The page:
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Vehicle stop, search of defendant was lawful

After police lawfully stopped defendant’s vehicle because of defective tag light, they had a reasonable suspicion that he was armed and dangerous based upon several factors, including a “large bulge” in his pocket, and they conducted a proper patdown. The defendant’s motion to suppress a firearm and cocaine was denied.


Defendant’s motion to suppress evidence emanates from a traffic stop in the 900 block of St. Paul Street in Richmond on the evening of Nov. 5, 2018. The traffic stop was occasioned by a defective tag light which only partially illuminated defendant’s license plate. The resulting encounter led to the seizure of a firearm and a quantity of cocaine from defendant.

Vehicle stop

Defendant’s challenge begins with the initial stop of his vehicle. He argues that Virginia Code § 46.2-1013 governing rear tail lights does not apply to tag lights. In his view, the statute only requires the rear tail lights to illuminate license plates sufficiently to make them readable 50 feet from the vehicle. Consequently, defendant contends that the officer had no reason to stop his vehicle.

Officer Bruington stated that it was her understanding that all lights on a motor vehicle must be operable. In this case, she testified that with the right tag light out, she could not read the tag from 50 feet, as required by law. Officer Bruington’s construction of Virginia law is consistent with that of the Circuit Court of the City of Richmond and the Court of Appeals of Virginia.


Defendant next argues that the officers could not have reasonably believed that defendant was armed and dangerous to justify a patdown, if a patdown occurred at all. Because the initial stop was lawful, the court turns to whether Officers Bruington and Digirolamo had reasonable suspicion that defendant was armed and dangerous justifying them to conduct a frisk.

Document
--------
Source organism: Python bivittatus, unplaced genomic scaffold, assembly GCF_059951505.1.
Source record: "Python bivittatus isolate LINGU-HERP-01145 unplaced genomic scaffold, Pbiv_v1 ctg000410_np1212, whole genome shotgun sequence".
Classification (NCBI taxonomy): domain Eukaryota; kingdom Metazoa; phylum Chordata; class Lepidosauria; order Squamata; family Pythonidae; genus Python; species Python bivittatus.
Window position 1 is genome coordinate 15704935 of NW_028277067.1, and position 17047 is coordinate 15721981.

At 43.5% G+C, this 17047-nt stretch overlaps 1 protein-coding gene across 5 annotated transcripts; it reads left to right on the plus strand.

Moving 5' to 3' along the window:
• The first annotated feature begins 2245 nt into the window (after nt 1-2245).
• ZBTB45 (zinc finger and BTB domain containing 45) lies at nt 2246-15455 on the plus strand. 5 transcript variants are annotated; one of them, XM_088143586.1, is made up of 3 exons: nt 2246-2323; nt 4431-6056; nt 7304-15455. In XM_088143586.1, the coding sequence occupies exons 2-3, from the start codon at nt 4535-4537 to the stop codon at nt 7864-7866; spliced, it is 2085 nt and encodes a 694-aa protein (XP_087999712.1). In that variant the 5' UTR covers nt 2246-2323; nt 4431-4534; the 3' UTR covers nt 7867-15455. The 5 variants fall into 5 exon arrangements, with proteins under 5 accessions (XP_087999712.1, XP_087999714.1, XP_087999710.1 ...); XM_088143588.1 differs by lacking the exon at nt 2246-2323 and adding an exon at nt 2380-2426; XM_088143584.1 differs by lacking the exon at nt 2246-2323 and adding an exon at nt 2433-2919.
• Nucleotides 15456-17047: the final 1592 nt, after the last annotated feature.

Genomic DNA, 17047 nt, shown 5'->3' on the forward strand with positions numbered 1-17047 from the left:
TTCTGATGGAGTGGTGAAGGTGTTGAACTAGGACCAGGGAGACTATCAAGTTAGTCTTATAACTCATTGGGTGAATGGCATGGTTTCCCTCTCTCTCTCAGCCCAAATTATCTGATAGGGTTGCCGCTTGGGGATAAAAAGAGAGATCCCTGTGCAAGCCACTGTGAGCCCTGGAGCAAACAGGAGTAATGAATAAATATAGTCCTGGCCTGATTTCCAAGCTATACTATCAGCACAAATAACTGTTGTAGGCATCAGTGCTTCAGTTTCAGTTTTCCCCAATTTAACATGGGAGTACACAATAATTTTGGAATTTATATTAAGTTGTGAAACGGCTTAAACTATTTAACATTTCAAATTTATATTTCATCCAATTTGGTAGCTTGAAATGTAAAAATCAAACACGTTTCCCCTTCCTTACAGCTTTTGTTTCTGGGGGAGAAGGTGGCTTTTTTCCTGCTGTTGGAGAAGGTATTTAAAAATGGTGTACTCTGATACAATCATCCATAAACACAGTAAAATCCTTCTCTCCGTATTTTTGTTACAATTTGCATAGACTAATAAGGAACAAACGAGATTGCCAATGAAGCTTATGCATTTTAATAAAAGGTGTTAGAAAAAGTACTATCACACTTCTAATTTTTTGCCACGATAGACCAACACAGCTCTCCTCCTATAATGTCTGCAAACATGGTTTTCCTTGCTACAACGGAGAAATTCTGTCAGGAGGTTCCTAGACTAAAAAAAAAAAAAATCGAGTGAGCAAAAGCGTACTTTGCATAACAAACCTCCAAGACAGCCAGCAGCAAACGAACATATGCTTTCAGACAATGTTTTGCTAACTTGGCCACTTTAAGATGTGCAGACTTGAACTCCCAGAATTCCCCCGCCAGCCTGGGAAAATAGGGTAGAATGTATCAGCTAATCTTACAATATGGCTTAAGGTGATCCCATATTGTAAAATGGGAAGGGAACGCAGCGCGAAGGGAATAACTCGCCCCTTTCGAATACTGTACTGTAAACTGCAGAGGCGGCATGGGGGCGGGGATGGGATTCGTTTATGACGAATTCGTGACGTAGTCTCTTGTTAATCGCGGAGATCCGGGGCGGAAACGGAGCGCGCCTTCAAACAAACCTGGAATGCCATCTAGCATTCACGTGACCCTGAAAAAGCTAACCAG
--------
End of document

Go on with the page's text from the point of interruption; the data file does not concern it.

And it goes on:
This court concludes that, under the totality of circumstances, the officers had reasonable suspicion, based on objective and particularized facts, that defendant was armed and dangerous. First, the stop occurred in Gilpin Court, a high-crime area, as the officers testified. Second, defendant’s furtive behavior and movements indicated to the officers that he was carrying a weapon. Third, and perhaps most importantly, the officers noticed a “large bulge” in defendant’s pocket.

Thus, under the totality of circumstances – particularly given the officers’ observations of a bulge in defendant’s pocket and a black and metallic object protruding out of it – this court concludes that the officers had reasonable suspicion, based on particularized and objective facts, that defendant was armed and dangerous.

Scope of search

Defendant next argues that, even if the officers had reasonable suspicion to conduct a patdown, the officers’ search for the firearm was unreasonable. Defendant contends that the officers did not search defendant’s outer clothing but instead immediately reached into defendant’s pocket in violation of Terry v. Ohio, 392 U.S. 1 (1968).

Defendant largely relies on the videos from the officers’ body cameras. However, the videos do not fully and clearly depict the frisk the officers conducted. Thus, the court finds it cannot rely solely on these videos. However, both officers testified that Officer Digirolamo conducted a patdown of defendant’s outer clothing with the palm of his hand. Based on the officers’ testimony that Officer Digirolamo performed a patdown, with an open palm, on the outside of defendant’s clothing before pulling the firearm out of his pocket, this court finds that the officers complied with Terry and its progeny by performing a proper-and justified-frisk before reaching into defendant’s pocket to remove the firearm.

The final issue is whether the officers’ removal of the baggie containing crack cocaine was unreasonable, which was removed subsequent to the officers’ discovery of the firearm and defendant’s arrest for possession of a firearm by a felon. Because the court finds that the search for the firearm was proper, the arrest was also properly executed. Accordingly, the subsequent search revealing the drugs located on defendant’s person was reasonable as a search incident to arrest.

Defendant’s motion to suppress denied.

United States v. Murchison, Case No. 19-cr-138, Dec. 13, 2019. EDVA at Richmond (Hudson). VLW 019-3-596. 13 pp.